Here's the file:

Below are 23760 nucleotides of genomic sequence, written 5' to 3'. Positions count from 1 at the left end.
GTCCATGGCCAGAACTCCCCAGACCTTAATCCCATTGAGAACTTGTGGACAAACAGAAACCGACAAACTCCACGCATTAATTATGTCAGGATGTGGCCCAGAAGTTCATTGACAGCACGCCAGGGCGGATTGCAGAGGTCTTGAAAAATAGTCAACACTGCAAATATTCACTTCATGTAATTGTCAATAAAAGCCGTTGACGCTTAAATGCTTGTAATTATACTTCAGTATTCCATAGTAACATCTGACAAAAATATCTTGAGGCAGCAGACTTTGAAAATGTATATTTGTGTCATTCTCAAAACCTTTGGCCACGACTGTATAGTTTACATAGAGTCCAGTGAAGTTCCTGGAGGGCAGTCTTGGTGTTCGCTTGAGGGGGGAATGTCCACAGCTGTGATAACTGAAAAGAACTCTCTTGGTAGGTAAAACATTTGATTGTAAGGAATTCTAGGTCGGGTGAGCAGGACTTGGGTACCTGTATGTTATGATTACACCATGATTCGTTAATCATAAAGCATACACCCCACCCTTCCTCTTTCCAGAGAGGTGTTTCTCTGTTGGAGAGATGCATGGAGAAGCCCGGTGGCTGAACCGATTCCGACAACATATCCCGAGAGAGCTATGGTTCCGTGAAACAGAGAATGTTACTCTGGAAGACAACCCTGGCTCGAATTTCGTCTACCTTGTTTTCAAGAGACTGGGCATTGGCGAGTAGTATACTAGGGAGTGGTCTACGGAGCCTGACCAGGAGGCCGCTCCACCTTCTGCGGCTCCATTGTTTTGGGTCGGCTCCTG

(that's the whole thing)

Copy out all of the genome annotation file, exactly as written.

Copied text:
Below are 23760 nucleotides of genomic sequence, written 5' to 3'. Positions count from 1 at the left end.
GTCCATGGCCAGAACTCCCCAGACCTTAATCCCATTGAGAACTTGTGGACAAACAGAAACCGACAAACTCCACGCATTAATTATGTCAGGATGTGGCCCAGAAGTTCATTGACAGCACGCCAGGGCGGATTGCAGAGGTCTTGAAAAATAGTCAACACTGCAAATATTCACTTCATGTAATTGTCAATAAAAGCCGTTGACGCTTAAATGCTTGTAATTATACTTCAGTATTCCATAGTAACATCTGACAAAAATATCTTGAGGCAGCAGACTTTGAAAATGTATATTTGTGTCATTCTCAAAACCTTTGGCCACGACTGTATAGTTTACATAGAGTCCAGTGAAGTTCCTGGAGGGCAGTCTTGGTGTTCGCTTGAGGGGGGAATGTCCACAGCTGTGATAACTGAAAAGAACTCTCTTGGTAGGTAAAACATTTGATTGTAAGGAATTCTAGGTCGGGTGAGCAGGACTTGGGTACCTGTATGTTATGATTACACCATGATTCGTTAATCATAAAGCATACACCCCACCCTTCCTCTTTCCAGAGAGGTGTTTCTCTGTTGGAGAGATGCATGGAGAAGCCCGGTGGCTGAACCGATTCCGACAACATATCCCGAGAGAGCTATGGTTCCGTGAAACAGAGAATGTTACTCTGGAAGACAACCCTGGCTCGAATTTCGTCTACCTTGTTTTCAAGAGACTGGGCATTGGCGAGTAGTATACTAGGGAGTGGTCTACGGAGCCTGACCAGGAGGCCGCTCCACCTTCTGCGGCTCCATTGTTTTGGGTCGGCTCCTG